2009 Kawasaki Ninja ZX-6R vs ZX-10R
Dramatic sport bikes need a dramatic title. What does a Ninja say? Shhh! I’m a Ninja! No, not in Kawasaki’s case, as a promised 200 horsepower rockets the Kawasaki ZX-10R motorcycle to an indicated 168 mph at the end of the straight, it growls like a tortured werewolf.
Kawasaki is very proud of their ram-air system and claims 188 horsepower without and 200 horsepower with full ram-air effect. It did blow away pretty much everything else down the straight, so there’s serious horsepower available.
Now the Kawasaki ZX-6R can’t boast with that sort of performance, but the new engine is claimed at 128 horsepower and 134 horses with ram-air. The 2009 Kawasaki ZX-6R can however boast with a 22-pound diet and a supreme big piston 41mm fork.
The Kawasaki ZX-10R weighs a claimed 459 pounds with fluids, while the Kawasaki ZX-6R’s equivalent figure is 421 pounds. That’s almost exactly one whole 4.5-gallon fuel tank in difference so if the 6R is fully fuelled and the 10R is running out, they should weigh about the same. Interestingly it also gives the Ninja ZX-10R an almost true 1:1 power-to-weight ratio ready to ride, which is impressive. The power battle between a 600cc and a 1000cc bike is given, the 600 was murdered at standstill by the big brother Ninja.
However, the difference only shows on the straights. The Ninja ZX-6R out handles its bigger brother by quite a margin. In 2009, it’s only the 600 that gets the BPF (Big Piston Fork) and what a difference it makes! The other major difference is that whilst you can use all available power often on the Kawasaki ZX-6R you simply have to hold back a lot on the ZX-10R, if you want to stay on the same bit of tarmac at least. The Ninja ZX-10R loves to eat rear tires for breakfast, lunch and dinner, and there’s nothing even the sticky Bridgestone BT-003RSs can do to change that.
The littlest Ninja provided me with vast amounts of confidence already on my second lap of the day–enough to use all available lean in the first right-hander, whilst following a 2009 Honda CBR1000RR that I was dying to pass. The 2009 Kawasaki ZX-6R is a fantastic handling bike out of the crate and kicks pretty much anything in the twisty sections. Late braking is no problem-put it all down to a perfect mass centralized balance and a perfect front suspension.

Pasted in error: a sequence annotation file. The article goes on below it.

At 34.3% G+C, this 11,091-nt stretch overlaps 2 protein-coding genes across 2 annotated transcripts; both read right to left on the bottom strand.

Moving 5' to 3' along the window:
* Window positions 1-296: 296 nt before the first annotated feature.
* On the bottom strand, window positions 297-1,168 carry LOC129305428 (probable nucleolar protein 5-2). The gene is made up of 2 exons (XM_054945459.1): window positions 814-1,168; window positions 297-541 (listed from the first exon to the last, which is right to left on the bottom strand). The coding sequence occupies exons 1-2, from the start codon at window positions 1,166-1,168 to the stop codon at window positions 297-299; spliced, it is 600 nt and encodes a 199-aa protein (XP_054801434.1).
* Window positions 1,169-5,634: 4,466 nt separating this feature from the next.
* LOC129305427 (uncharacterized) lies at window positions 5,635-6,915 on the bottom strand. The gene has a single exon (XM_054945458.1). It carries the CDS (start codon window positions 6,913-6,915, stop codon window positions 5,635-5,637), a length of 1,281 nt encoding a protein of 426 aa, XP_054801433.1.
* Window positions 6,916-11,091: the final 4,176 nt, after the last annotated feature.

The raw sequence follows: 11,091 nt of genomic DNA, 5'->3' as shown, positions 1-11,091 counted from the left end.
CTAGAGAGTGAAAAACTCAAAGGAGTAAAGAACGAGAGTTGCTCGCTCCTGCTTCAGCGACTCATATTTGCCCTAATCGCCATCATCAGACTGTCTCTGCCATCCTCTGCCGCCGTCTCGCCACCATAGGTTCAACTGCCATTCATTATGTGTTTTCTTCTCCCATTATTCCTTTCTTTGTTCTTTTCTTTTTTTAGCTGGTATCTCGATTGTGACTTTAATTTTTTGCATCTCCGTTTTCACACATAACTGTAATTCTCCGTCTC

On cold tires from standstill I’d place a large bet on being able to set three faster laps on the ZX-6R than on the Kawasaki ZX-10R. Then, you’d be able to grow enough confidence on the Ninja ZX-10R to actually use it properly and lap faster than the agile green 600 annoying little brother. On full lean in second gear I had no second thoughts about just adding more and more throttle despite already sliding on the Kawasaki ZX-6R. On the Ninja ZX-10R there were second and third thoughts before attempting anything remotely similar. The big ten just carries an awesome punch and too much quite often at Almeria.
This fact actually makes you a bit lazy with the overtaking. While on the Ninja 600 you just have to make your moves in the technical part on the brakes or by applying very early throttle exiting corners. In the seat of the Kawasaki ZX-10R you just follow whatever on half throttle whilst yawning, then comes the main straight where you just simply say goodbye after maximum three gears. The Ninja ZX-10R seems invincible in a straight line.
The Ninja ZX-10R is definitely the more extreme of the two–not just in the engine performance, but also in the ergonomics with a 32.7-inch seat height pushing weight over the front. The ZX-6R has a 32.1-inch seat height, but with a supreme balance that adds a little more comfort, whilst providing an almost ideal riding position.
Of similarities, I can mention that the cockpits are almost identical, with the best windscreen in the business for onboard footage. The cockpit area and instruments are very tidy and functions are easy to both read and use. Both bikes are greeted with a trick Öhlins steering damper mounted in the Ducati 916 style just in front of the fuel tank.
Both bikes have powerful 4-piston radially mounted brake calipers. All we can hope for now is for the ZX-10R to also get the big piston forks next year because it really improves both braking and handling in general a lot.
Power corrupts and for that reason it’s extremely difficult for me to say definitely which of these two that I would choose. I’m completely addicted to the extremely powerful Kawasaki ZX-10R engine, but at the same time the ZX-6R’s handling capabilities are almost equally addictive. For the money, I save on both the purchase and the insurance cost the Kawasaki ZX-6R is an absolute bargain compared to the ZX-10R.
Being sensible on this one doesn’t mean you’re sacrificing much in terms of either fun or ability around a racetrack. The one and only thing you do sacrifice by choosing the Kawasaki ZX-6R are your bragging rights at the pub, and I could live with that. I think that I, an experienced motorcyclist, would be just as happy on the 600 as on the 1000, and for that reason I’m going to recommend the sensible Kawasaki Ninja ZX-6R over the extreme ZX-10R for most people including myself. Photos by: Alessio Barbanti and Thomas Maccabelli